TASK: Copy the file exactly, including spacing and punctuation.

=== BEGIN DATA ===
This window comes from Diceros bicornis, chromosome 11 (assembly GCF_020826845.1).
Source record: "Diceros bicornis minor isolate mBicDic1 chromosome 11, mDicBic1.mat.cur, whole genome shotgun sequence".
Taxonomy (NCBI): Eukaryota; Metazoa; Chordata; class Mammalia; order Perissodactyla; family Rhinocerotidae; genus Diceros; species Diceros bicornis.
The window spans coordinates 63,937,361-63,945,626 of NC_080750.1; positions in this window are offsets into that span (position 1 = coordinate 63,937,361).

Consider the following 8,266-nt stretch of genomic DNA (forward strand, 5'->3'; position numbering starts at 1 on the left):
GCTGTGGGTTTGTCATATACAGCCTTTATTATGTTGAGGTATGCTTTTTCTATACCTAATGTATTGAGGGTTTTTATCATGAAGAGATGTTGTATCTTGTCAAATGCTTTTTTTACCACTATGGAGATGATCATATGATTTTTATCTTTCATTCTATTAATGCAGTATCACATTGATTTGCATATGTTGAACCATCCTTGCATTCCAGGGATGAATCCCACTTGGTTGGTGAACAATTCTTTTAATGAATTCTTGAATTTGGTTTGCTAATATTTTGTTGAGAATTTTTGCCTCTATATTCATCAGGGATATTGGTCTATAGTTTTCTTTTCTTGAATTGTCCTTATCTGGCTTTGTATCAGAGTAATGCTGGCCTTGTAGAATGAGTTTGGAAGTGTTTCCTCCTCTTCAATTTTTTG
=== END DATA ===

This window comes from Diceros bicornis, chromosome 11 (assembly GCF_020826845.1).
Source record: "Diceros bicornis minor isolate mBicDic1 chromosome 11, mDicBic1.mat.cur, whole genome shotgun sequence".
Taxonomy (NCBI): Eukaryota; Metazoa; Chordata; class Mammalia; order Perissodactyla; family Rhinocerotidae; genus Diceros; species Diceros bicornis.
The window spans coordinates 63,937,361-63,945,626 of NC_080750.1; positions in this window are offsets into that span (position 1 = coordinate 63,937,361).

Consider the following 8,266-nt stretch of genomic DNA (forward strand, 5'->3'; position numbering starts at 1 on the left):
GCTGTGGGTTTGTCATATACAGCCTTTATTATGTTGAGGTATGCTTTTTCTATACCTAATGTATTGAGGGTTTTTATCATGAAGAGATGTTGTATCTTGTCAAATGCTTTTTTTACCACTATGGAGATGATCATATGATTTTTATCTTTCATTCTATTAATGCAGTATCACATTGATTTGCATATGTTGAACCATCCTTGCATTCCAGGGATGAATCCCACTTGGTTGGTGAACAATTCTTTTAATGAATTCTTGAATTTGGTTTGCTAATATTTTGTTGAGAATTTTTGCCTCTATATTCATCAGGGATATTGGTCTATAGTTTTCTTTTCTTGAATTGTCCTTATCTGGCTTTGTATCAGAGTAATGCTGGCCTTGTAGAATGAGTTTGGAAGTGTTTCCTCCTCTTCAATTTTTTG